Gyspyfire weaves word and music into a rich tapestry based on a harmony that moves like a Celtic spiral dance. Their performance focuses on stories, with emotions ranging from the tragedy and sometimes black humor of lost love to the power and spirituality of causes lost and battles won. Their set list blends electric and acoustic, old and new, words and music, sensitivity and political incorrectness.
Charlie Stacey is a prolific songwriter with a catalog of 170 songs and counting. He has been performing for almost 50, the past 20 primarily as a singer/songwriter and the past 13 with Cynthia and an amazing group of musicians under the banner of Gypsyfire. They have played Irish bars, listening rooms, folk clubs, and State Park amphitheaters from New Mexico to Washington D.C., the Texas Rio Grand Valley to West Virginia. The rest of the time Charlie works as a Licensed Marriage and Family Therapist at the Navajo Nation’s Shiprock Drug and Alcohol Treatment Program. In a life before psychotherapy, Charlie spent 23 years in broadcasting as a TV news cameraman. Many of his story-songs came from places visited and people met as he traveled the world.
Cynthia Whiddon Green grew up in deep east Texas, West Virginia, and the Washington D.C. area. She grew up with both the traditional music of these regions and the music of her ancestral home in the Highlands of Scotland. She has overcome years of classical voice training to return to her musical roots and provides the lead vocals on much of the music she brings to the band. In a parallel universe she teaches English and communications to high school students on the Navajo Reservation. In a life yet to come she hopes to pursue her love of Medieval Studies, in particular translating and working with writings of and about the Northern Saints of Medieval Scotland.
Carl Freuden was born into a musical family in the upper Midwest and grew up listening to records by the Weavers. He began taking guitar lessons in the 8th grade and in college bought his first electric guitar and amp and went on to play in several bands. He ultimately moved from music to archaeology, but continued to play guitar whenever he could. Carl and his wife Kathy met via archaeology in 1992. They were married in 1996 and decided to form a band for the reception. The band, known only as the Wedding Band, consisted of four guitar players and a drummer, all archaeologists. In 1998 Carl, Kathy and a pennywhistle-playing friend founded the Celtic/Irish group Food for Thought.. In 2000 Carl ended his wandering lifestyle and took a job with the post office. Just after St. Patrick’s day 2004 he joined Gypsyfire to play lead guitar, synthesizer, mandolin, and sing backup.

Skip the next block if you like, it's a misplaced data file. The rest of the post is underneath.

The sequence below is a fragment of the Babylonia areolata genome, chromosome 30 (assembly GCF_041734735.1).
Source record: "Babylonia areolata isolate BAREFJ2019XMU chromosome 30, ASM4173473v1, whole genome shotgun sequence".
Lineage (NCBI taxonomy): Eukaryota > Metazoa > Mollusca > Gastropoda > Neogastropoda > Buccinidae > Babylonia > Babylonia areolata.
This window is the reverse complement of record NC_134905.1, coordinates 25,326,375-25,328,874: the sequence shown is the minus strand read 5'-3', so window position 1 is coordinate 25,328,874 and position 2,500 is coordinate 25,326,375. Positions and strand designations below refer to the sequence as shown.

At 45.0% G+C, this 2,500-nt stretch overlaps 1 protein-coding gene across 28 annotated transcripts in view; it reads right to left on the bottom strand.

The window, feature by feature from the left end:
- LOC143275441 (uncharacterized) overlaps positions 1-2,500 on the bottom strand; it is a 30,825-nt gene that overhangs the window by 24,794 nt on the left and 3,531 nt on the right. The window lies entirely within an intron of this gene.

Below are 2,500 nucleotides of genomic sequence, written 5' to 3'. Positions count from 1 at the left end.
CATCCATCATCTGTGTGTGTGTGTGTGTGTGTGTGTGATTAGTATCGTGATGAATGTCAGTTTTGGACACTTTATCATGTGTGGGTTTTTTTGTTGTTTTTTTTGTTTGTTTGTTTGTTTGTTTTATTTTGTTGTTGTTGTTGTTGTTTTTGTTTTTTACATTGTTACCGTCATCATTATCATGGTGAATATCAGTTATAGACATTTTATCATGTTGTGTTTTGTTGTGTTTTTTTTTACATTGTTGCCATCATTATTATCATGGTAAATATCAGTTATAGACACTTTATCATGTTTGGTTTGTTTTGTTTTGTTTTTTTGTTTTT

Kathy Freuden won her first vocal solo in the first grade. She sang “Silver Bells” in the Christmas program and continued the tradition in second grade with her rendition of “All I Want for Christmas is My Two Front Teeth.” Having had such an auspicious beginning, she decided to sing her way through life, and in junior high school she joined a Madrigal group. The Madrigal group won several prizes in competitions and was eventually invited to carol on the Queen Mary during Christmas break. As an adult, Kathy has performed in clubs and bars on the East Coast and in Colorado. In 1996 she married Carl Freuden and sang at the reception in the Wedding Band. She later helped to found the band Food for Thought, which was her first experience with Celtic music. She continues her Celtic education with Gypsyfire.
Bob Condon is the newest member of the band. He sat in at a performance at the Scottish Fiddlers Society pot luck in Aztec New Mexico and has brought his world class bodhran talents that adds to the traditional and yet bluesey flavor of Gypsyfire's performance. Bob has played with the very best including The Chieftans and Natalie McMaster.
"Brothers of the Dark Earth" is a collection of traditional Irish tunes and original story songs written by Charlie and honoring the traditions of the Celtic world of Ireland, Scotland and Wales as well as the music as it traveled over the years to the Appalachian Mountains and became modern folk music. The tunes honor the traditions and yet add elements of blues and non-traditional vocal harmonies. This CD is old and yet new all at the same time.